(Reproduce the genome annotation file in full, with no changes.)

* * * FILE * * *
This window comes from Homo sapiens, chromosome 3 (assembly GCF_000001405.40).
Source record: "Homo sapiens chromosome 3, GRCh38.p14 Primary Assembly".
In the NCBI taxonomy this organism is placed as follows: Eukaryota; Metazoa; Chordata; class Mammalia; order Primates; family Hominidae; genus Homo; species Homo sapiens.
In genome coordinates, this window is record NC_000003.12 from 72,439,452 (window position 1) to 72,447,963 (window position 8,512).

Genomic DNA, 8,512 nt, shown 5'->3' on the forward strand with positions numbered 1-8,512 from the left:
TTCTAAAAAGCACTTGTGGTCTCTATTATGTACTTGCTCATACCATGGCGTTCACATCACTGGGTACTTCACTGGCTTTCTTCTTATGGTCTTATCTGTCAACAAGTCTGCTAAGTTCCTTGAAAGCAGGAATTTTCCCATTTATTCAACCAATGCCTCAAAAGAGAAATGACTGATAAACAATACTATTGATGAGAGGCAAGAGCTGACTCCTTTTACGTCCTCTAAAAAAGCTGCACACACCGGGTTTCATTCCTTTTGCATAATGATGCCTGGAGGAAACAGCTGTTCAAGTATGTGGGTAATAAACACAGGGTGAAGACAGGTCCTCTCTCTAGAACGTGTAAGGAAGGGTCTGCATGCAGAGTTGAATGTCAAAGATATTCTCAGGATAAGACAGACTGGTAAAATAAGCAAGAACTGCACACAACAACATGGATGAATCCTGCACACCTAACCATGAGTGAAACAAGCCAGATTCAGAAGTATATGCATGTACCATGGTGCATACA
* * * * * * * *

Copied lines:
This window comes from Homo sapiens, chromosome 3 (assembly GCF_000001405.40).
Source record: "Homo sapiens chromosome 3, GRCh38.p14 Primary Assembly".
In the NCBI taxonomy this organism is placed as follows: Eukaryota; Metazoa; Chordata; class Mammalia; order Primates; family Hominidae; genus Homo; species Homo sapiens.
In genome coordinates, this window is record NC_000003.12 from 72,439,452 (window position 1) to 72,447,963 (window position 8,512).

Genomic DNA, 8,512 nt, shown 5'->3' on the forward strand with positions numbered 1-8,512 from the left:
TTCTAAAAAGCACTTGTGGTCTCTATTATGTACTTGCTCATACCATGGCGTTCACATCACTGGGTACTTCACTGGCTTTCTTCTTATGGTCTTATCTGTCAACAAGTCTGCTAAGTTCCTTGAAAGCAGGAATTTTCCCATTTATTCAACCAATGCCTCAAAAGAGAAATGACTGATAAACAATACTATTGATGAGAGGCAAGAGCTGACTCCTTTTACGTCCTCTAAAAAAGCTGCACACACCGGGTTTCATTCCTTTTGCATAATGATGCCTGGAGGAAACAGCTGTTCAAGTATGTGGGTAATAAACACAGGGTGAAGACAGGTCCTCTCTCTAGAACGTGTAAGGAAGGGTCTGCATGCAGAGTTGAATGTCAAAGATATTCTCAGGATAAGACAGACTGGTAAAATAAGCAAGAACTGCACACAACAACATGGATGAATCCTGCACACCTAACCATGAGTGAAACAAGCCAGATTCAGAAGTATATGCATGTACCATGGTGCATACA